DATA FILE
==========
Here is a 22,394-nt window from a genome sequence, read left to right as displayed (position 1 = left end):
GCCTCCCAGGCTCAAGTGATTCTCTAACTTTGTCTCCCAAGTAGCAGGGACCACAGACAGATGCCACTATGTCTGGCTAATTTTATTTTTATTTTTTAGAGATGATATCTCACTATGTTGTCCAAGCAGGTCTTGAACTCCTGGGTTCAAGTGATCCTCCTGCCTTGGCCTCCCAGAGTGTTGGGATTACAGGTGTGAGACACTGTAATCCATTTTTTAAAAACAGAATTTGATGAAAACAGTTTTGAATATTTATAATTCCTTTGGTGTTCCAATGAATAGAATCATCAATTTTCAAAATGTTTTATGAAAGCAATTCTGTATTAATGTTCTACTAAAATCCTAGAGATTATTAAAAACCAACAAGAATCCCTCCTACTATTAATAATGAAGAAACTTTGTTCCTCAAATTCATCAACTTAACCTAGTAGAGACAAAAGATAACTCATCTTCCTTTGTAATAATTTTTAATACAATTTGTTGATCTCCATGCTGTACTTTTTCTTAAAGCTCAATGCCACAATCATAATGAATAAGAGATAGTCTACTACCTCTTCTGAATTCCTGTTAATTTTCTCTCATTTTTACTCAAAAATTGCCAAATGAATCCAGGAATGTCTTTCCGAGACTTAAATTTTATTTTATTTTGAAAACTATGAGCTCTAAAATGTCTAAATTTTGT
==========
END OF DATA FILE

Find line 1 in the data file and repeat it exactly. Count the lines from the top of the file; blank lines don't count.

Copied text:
Here is a 22,394-nt window from a genome sequence, read left to right as displayed (position 1 = left end):